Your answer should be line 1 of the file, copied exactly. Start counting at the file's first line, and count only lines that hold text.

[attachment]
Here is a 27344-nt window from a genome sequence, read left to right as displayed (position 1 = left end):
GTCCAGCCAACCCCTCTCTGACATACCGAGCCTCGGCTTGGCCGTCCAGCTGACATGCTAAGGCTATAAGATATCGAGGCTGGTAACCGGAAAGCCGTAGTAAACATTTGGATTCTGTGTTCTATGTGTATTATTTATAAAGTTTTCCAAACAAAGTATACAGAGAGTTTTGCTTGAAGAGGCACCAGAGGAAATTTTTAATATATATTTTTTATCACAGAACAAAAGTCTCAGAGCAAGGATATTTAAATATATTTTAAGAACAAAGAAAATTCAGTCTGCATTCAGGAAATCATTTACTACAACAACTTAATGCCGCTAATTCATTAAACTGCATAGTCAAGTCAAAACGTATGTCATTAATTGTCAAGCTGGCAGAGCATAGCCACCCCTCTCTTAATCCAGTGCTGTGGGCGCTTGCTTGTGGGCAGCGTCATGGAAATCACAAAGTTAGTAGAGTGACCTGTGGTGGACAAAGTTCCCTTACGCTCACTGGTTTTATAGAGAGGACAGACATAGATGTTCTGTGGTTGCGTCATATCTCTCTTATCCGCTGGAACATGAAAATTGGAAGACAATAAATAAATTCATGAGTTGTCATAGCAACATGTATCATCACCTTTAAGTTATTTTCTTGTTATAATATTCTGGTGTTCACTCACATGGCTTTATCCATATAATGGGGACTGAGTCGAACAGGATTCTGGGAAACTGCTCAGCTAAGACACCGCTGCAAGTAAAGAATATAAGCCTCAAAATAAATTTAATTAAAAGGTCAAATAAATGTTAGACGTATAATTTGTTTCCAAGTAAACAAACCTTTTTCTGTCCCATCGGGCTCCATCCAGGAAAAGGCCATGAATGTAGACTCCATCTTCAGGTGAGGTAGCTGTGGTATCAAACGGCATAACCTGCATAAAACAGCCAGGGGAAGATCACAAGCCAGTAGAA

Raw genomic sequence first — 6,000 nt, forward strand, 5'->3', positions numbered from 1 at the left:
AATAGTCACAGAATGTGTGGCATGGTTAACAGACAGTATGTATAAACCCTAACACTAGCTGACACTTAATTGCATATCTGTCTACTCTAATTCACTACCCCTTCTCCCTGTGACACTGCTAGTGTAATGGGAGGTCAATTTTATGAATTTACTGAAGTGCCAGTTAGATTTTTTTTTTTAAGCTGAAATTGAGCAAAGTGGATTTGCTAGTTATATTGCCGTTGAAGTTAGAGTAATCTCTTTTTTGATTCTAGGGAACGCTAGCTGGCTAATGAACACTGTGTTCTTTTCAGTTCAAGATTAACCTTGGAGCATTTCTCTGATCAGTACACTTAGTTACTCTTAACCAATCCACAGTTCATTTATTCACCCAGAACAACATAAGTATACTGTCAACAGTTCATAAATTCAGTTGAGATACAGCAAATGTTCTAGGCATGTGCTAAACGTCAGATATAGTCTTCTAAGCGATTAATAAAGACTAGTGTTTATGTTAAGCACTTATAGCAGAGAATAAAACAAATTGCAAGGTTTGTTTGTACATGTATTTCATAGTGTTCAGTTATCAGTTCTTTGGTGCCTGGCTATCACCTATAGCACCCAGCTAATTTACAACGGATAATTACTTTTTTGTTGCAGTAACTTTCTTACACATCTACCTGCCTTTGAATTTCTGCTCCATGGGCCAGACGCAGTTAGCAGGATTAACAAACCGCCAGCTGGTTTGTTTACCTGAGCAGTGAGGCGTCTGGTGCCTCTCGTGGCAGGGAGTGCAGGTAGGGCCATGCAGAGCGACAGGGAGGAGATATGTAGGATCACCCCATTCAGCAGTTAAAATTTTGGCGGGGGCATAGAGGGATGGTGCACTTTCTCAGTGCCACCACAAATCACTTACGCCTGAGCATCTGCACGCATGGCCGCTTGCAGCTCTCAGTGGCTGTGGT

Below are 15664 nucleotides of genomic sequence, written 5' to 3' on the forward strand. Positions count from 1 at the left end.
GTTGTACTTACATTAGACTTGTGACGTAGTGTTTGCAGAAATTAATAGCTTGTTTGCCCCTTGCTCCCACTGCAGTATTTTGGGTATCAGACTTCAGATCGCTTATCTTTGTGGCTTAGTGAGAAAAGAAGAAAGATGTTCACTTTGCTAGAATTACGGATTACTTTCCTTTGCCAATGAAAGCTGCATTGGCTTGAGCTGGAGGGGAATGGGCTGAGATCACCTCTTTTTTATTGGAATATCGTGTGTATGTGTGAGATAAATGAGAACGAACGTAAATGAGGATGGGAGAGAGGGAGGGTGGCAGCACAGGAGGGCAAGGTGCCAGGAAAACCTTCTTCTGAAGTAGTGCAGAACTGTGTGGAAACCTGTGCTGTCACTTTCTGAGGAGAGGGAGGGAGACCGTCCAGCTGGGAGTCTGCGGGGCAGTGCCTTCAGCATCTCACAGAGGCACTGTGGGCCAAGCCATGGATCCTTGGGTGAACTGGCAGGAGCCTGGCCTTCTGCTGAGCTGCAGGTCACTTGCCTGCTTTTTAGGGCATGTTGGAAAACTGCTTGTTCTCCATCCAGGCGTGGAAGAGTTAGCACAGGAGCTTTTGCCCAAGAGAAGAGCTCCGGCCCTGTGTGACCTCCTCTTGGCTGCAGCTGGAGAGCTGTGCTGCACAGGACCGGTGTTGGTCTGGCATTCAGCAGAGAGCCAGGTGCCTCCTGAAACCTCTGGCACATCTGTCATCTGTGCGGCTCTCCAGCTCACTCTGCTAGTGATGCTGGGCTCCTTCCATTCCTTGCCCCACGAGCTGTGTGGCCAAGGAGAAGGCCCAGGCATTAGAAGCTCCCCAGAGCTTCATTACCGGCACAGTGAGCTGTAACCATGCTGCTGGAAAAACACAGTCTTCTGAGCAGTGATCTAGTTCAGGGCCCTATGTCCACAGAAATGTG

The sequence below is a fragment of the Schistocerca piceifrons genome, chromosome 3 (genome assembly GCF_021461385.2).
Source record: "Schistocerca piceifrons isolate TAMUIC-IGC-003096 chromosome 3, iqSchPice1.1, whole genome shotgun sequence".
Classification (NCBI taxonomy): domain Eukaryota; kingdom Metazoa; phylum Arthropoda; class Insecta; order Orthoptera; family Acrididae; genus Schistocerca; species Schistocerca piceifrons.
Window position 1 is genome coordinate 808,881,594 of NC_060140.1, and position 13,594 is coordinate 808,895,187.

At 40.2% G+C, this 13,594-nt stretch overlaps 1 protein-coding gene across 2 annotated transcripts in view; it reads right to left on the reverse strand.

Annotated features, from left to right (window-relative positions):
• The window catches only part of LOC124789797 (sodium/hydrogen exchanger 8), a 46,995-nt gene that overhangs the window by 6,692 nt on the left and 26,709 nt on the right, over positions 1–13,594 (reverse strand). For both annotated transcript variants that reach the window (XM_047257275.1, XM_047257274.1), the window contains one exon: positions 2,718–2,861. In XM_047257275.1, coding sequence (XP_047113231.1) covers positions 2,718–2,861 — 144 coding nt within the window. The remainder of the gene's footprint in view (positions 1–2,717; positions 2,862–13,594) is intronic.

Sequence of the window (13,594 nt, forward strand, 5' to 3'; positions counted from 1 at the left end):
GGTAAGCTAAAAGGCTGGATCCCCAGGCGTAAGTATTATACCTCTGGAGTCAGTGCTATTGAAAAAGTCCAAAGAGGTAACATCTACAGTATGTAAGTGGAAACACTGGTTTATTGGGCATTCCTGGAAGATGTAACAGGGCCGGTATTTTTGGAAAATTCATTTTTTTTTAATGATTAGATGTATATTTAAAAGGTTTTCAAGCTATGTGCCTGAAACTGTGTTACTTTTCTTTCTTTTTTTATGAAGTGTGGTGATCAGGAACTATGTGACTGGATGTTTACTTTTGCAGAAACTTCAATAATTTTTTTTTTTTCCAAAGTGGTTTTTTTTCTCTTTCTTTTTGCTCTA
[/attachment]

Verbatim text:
Here is a 27344-nt window from a genome sequence, read left to right as displayed (position 1 = left end):